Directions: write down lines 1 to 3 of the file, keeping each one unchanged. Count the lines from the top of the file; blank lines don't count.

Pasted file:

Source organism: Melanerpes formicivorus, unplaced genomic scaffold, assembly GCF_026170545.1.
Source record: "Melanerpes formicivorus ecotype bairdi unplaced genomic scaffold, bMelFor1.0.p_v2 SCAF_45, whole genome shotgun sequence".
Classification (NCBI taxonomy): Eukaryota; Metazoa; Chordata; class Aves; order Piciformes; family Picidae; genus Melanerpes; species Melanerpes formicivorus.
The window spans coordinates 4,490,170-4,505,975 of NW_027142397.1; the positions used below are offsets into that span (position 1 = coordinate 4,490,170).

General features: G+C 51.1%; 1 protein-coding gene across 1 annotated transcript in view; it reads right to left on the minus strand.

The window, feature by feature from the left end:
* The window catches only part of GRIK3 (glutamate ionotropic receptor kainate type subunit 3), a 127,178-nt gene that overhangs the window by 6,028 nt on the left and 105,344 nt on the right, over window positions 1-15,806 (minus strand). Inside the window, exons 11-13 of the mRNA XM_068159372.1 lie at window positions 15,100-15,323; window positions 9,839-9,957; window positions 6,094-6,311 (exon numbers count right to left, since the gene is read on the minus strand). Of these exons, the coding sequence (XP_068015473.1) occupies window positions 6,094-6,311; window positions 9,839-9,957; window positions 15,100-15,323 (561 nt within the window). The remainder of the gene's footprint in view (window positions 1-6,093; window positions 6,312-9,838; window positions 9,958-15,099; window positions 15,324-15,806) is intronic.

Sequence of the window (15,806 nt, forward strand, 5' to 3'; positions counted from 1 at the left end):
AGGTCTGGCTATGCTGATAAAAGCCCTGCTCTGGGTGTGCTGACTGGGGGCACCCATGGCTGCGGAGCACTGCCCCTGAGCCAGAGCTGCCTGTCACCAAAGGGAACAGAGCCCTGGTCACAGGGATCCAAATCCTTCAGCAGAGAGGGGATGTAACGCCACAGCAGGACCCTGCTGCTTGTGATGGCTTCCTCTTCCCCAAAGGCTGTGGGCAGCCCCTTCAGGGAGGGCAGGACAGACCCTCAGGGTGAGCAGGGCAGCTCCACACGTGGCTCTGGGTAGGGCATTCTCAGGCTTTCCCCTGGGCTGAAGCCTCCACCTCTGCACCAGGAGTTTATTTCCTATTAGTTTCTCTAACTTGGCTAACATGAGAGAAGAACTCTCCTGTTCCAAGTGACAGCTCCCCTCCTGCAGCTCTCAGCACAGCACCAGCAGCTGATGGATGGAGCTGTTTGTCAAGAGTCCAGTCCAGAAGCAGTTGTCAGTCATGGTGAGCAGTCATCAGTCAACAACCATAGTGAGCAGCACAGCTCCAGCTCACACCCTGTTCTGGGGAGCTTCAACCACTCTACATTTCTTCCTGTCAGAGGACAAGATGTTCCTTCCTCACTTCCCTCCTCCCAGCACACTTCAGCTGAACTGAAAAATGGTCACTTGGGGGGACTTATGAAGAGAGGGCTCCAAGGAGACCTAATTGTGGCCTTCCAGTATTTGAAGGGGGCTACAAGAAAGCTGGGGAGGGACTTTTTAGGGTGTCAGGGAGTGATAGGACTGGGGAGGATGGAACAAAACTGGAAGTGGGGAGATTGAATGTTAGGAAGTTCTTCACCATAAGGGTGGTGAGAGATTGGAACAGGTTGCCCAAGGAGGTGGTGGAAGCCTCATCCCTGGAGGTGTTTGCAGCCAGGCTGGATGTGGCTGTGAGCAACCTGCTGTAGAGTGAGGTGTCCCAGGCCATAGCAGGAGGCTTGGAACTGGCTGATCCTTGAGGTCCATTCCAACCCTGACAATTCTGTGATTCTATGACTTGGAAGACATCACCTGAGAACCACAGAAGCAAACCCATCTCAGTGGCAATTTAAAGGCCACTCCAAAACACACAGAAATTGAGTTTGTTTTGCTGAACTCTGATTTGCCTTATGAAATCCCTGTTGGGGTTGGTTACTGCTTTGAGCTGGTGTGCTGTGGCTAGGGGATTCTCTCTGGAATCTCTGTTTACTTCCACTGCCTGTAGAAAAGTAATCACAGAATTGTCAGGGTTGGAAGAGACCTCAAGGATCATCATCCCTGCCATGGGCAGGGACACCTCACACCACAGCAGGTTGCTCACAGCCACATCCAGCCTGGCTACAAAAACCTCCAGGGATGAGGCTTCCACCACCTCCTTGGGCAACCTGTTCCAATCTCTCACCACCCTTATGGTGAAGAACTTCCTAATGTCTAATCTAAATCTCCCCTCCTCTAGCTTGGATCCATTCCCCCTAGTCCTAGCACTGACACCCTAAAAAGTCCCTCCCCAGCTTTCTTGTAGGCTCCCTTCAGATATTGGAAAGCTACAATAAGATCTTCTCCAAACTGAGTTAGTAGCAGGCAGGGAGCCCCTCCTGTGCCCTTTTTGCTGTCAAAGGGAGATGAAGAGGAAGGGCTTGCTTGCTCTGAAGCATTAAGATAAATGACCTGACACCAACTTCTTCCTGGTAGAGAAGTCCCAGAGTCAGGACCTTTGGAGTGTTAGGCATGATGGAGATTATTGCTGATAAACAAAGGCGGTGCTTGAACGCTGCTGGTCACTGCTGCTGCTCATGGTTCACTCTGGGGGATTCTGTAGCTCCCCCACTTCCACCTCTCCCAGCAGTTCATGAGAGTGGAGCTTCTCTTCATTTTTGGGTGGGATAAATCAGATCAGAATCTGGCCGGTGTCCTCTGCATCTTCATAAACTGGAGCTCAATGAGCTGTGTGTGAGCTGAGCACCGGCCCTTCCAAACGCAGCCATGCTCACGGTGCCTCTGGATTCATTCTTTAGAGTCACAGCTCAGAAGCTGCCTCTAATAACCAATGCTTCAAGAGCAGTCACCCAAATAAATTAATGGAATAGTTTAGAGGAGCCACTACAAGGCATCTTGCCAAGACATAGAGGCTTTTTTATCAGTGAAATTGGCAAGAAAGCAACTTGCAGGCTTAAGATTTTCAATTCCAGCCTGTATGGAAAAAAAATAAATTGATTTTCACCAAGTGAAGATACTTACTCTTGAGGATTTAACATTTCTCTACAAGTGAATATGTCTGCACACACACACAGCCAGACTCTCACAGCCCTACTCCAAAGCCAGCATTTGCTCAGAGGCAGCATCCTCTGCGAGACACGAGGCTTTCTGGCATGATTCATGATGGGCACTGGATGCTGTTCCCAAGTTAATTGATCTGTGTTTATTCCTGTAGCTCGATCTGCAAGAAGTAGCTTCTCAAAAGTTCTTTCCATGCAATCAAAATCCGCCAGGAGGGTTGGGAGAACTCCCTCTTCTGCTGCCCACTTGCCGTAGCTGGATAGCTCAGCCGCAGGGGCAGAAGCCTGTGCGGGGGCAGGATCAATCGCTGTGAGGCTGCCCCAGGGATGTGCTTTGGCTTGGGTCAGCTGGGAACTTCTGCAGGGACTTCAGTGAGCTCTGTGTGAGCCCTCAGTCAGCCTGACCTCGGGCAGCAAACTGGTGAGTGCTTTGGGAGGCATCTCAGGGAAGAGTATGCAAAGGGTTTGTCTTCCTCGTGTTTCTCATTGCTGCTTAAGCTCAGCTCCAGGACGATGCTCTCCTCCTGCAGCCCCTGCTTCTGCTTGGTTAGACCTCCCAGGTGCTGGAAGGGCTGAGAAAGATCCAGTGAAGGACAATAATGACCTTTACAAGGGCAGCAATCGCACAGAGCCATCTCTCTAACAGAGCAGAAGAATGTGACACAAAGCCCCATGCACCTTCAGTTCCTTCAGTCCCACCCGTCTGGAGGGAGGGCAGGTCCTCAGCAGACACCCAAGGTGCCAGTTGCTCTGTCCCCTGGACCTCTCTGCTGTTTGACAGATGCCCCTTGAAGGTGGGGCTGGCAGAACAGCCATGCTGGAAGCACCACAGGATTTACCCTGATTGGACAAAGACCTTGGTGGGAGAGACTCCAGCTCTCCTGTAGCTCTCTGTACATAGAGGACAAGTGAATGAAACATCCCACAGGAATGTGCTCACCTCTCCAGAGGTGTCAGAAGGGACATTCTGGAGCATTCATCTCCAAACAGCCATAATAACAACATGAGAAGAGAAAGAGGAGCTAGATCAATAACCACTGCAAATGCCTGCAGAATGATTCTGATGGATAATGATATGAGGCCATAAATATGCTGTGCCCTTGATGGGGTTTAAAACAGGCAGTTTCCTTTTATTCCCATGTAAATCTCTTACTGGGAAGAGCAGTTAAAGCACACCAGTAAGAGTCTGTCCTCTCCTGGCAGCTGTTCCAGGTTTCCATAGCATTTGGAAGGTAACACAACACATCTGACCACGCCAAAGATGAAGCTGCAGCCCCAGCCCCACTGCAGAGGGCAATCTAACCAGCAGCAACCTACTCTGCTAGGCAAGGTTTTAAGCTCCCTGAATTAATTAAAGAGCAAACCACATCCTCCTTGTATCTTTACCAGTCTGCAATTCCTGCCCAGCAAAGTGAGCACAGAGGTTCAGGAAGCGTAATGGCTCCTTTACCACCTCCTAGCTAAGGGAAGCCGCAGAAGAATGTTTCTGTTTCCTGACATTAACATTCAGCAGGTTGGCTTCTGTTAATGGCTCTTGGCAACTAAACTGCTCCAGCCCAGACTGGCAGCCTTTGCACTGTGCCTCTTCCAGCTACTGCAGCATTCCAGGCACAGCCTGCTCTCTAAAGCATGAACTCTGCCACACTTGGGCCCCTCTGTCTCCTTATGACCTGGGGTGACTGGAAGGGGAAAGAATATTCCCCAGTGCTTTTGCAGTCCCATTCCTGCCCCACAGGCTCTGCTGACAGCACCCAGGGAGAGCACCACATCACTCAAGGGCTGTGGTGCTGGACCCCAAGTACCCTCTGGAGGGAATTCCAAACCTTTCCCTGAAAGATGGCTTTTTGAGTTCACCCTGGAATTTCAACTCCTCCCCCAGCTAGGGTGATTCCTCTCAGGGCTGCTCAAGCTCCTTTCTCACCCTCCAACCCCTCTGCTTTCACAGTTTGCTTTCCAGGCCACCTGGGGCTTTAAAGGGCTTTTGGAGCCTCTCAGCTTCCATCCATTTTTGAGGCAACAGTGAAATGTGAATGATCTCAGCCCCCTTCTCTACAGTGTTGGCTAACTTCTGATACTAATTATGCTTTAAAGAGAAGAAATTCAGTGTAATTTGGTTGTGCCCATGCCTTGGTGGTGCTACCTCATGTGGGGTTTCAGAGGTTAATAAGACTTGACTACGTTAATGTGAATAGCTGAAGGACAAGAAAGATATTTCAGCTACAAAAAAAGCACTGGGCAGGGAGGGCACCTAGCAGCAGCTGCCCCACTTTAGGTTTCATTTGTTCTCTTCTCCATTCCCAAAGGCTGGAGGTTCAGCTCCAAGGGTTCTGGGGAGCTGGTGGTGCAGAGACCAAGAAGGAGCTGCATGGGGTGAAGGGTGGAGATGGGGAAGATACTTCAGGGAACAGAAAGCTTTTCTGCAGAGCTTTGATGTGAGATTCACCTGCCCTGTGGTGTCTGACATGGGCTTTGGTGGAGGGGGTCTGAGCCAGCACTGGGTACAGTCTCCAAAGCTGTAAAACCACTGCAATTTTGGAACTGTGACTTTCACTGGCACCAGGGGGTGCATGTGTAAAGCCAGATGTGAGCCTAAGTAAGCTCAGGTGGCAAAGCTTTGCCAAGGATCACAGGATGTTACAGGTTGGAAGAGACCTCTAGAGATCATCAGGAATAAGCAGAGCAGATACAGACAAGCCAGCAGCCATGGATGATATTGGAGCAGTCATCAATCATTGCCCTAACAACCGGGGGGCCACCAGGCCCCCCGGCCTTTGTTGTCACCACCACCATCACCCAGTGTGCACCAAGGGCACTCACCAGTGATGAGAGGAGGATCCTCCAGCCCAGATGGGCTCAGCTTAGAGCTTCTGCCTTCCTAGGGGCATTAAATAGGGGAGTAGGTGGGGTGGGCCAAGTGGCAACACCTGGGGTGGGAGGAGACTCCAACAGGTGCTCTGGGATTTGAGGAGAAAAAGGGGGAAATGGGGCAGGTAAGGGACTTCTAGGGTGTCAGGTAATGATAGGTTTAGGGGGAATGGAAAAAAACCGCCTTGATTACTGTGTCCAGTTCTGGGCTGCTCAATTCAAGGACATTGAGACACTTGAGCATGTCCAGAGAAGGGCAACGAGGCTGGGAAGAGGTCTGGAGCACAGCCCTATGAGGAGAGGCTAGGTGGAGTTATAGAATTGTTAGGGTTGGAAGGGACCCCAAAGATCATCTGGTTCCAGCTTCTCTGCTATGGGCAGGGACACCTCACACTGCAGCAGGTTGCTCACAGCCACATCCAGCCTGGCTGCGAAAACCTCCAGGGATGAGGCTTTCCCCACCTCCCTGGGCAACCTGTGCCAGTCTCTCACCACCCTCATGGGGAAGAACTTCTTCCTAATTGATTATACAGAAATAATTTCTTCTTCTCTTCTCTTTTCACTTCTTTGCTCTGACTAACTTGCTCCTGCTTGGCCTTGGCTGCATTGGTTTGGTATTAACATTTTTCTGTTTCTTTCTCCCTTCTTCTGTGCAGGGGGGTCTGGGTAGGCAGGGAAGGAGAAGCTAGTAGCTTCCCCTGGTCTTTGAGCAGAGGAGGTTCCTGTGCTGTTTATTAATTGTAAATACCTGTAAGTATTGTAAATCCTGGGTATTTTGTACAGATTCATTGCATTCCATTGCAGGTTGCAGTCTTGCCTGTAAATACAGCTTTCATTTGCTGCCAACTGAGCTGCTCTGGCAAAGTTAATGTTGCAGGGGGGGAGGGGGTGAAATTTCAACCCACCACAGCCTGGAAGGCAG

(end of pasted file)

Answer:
Source organism: Melanerpes formicivorus, unplaced genomic scaffold, assembly GCF_026170545.1.
Source record: "Melanerpes formicivorus ecotype bairdi unplaced genomic scaffold, bMelFor1.0.p_v2 SCAF_45, whole genome shotgun sequence".
Classification (NCBI taxonomy): Eukaryota; Metazoa; Chordata; class Aves; order Piciformes; family Picidae; genus Melanerpes; species Melanerpes formicivorus.